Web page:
I’m all for products that, in the words of an upbeat health policy analyst, “allow for wellness and prevention and lifestyle enhancement.” But I’m flabbergasted that MIT would squander its resources developing an ugly-looking space costume that twenty-year-old students can wear around to understand what seventy-five feels like. Why not ask a 75-year-old?

Better yet, why not develop a system that allows those in their mid-seventies (or those who feels that way) to experience being twenty again? See, I had this idea…

Introducing the “Age Reversal Now Illusion Experiment” or ARNIE® (patent pending)

 The ARNIE® features a Lithium battery-powered propulsion system that keeps its wearing moving along. Double torsion springs absorb excess stress while high-capacity electric cylinders offer the strength of a college football linebacker. Glasses provide optimal vision using digital SLR technology. A small onboard computer monitors vital signs and supplies infusions of B-6, B-12, glucosamine, Viagra, and, for an additional cost, medical marijuana via a discrete, non-invasive transfusion system. The deluxe version also included New York Times crosswords, Sudoku, and reruns of “Jeopardy.” Best of all, the ARNIE® emits a powerful mind control beam that can reach up to 500 people at a time and creates the illusion that the wearer is a young, hot, twenty-something. Comfortable and lightweight, the ARNIE® can be worn year-round (even to the beach!) and folds to fit comfortably in your pocket or handbag for those times when you might want to take advantage of senior citizen discounts.

 Come on, MIT! Let’s put those research dollars to good use!

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Make It Easy On Yourself

New Year’s resolutions: they’re irresistible. We make them, break them, flout, revile, or ridicule them but they are as ubiquitous a ritual as champagne on New Year’s Eve. The calendar and the clock conspire to awaken in us the promise not only of longer days and warmer weather but also of redemption: “This year, I will…”happyny

In the interest of providing comfort, ease and peace of mind to our friends, I have, with the help of several compatriots, compiled a list of resolutions most of us will not fail to achieve. Herewith, in 2011,  we resolve to:

1. get some sleep
In a nod to the insominiacs, we do not specify how much sleep we resolve to get nor add the burden of expectation that we will sleep every day (which also includes the party-goers among us).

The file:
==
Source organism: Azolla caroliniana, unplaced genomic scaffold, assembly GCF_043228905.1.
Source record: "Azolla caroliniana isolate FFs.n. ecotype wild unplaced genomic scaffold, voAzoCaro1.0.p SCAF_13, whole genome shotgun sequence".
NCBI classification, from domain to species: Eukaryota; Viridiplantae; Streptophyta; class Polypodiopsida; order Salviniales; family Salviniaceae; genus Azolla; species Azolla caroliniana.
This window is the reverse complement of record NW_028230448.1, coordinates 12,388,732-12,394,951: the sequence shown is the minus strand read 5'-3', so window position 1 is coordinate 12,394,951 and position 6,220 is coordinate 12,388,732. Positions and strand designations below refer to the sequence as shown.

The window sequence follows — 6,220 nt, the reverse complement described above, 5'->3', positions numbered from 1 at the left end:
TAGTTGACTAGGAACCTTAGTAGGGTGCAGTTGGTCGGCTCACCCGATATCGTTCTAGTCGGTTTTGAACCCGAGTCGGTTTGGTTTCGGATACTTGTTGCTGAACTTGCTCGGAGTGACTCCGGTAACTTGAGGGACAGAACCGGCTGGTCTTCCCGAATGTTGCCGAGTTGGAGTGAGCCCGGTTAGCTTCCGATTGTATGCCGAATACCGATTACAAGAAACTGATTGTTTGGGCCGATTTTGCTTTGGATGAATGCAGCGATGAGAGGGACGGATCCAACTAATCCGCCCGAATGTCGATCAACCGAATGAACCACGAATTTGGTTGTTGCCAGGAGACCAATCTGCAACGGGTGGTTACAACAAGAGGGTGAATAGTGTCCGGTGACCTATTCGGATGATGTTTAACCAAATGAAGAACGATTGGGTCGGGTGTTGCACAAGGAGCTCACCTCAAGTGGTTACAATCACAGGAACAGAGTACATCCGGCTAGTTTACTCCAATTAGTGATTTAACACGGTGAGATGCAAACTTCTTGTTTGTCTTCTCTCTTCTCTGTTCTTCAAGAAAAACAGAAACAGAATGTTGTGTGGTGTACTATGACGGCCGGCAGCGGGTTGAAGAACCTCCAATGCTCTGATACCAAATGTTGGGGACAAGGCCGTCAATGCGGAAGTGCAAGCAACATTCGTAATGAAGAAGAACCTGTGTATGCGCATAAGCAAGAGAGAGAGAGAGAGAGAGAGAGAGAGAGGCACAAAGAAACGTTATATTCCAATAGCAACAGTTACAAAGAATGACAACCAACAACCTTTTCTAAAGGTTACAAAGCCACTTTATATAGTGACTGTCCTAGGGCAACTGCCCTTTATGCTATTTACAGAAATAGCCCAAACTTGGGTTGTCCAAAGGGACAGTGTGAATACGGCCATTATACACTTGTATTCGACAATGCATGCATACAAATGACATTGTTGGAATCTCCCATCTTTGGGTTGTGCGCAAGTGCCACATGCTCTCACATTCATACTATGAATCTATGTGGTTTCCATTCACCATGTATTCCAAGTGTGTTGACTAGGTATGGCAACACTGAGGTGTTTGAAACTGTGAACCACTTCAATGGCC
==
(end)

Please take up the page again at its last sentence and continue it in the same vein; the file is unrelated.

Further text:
2. eat
Here we define “eat” as taking sustenance in any form.

3. drink
Same thing.

4. turn head to the right
Anyone who drives will want to turn the head in order to back out of a tight space or engage in parallel parking. Those who don’t may have occasion to cross the street or glance back to make sure they’re not being followed.

5. smile
This is a bit more challenging. After some debate, allowances will be made for grimaces, smirks, tight-lipped half-smiles, and foolish or vaguely threatening grins.

6. look out a window
Even cellblocks have them, although they can be difficult to reach.

7.  leave the house wearing clothing
Any clothing is permissible; we wanted to allow for those of us who may shuffle out the door in our pj’s to get the paper. Anything after that is a matter of common sense, of course.

8. ignore someone
It’s going to happen anyway; might as well make it a resolution.

9. complain

10. spend time on one or more social networking sites
This really is a no-brainer.

Feel free to share your can’t-miss resolutions…and have a great entry into 2011.
image: photofurl

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I keep forgetting Oprah Winfrey’s talk show is going off the air in late May. It’s kind of hard to grasp the fact that this ubiquitous cultural icon will end her twenty-five year reign as talk show queen. But she’s leaving and, as observed in a recent New  York Times article, her departure will crush the dreams of hundreds of writers, entrepreneurs and those with inspirational stories.

Being on Oprah is a game-changer, no doubt about it. Ask any writer what happens when Oprah recommends a book on her show or in her glossy and immensely popular magazine. Sales shoot through the roof, advances materialize, phones ring off the hook…you get the picture. Even being scolded by Oprah doesn’t hurt a career; James Frey rebounded nicely from the dressing down she administered for writing a less than truthful memoir, A Million Little Pieces, in 2006. Of course, she later apologized on her show. You can’t buy that kind of publicity.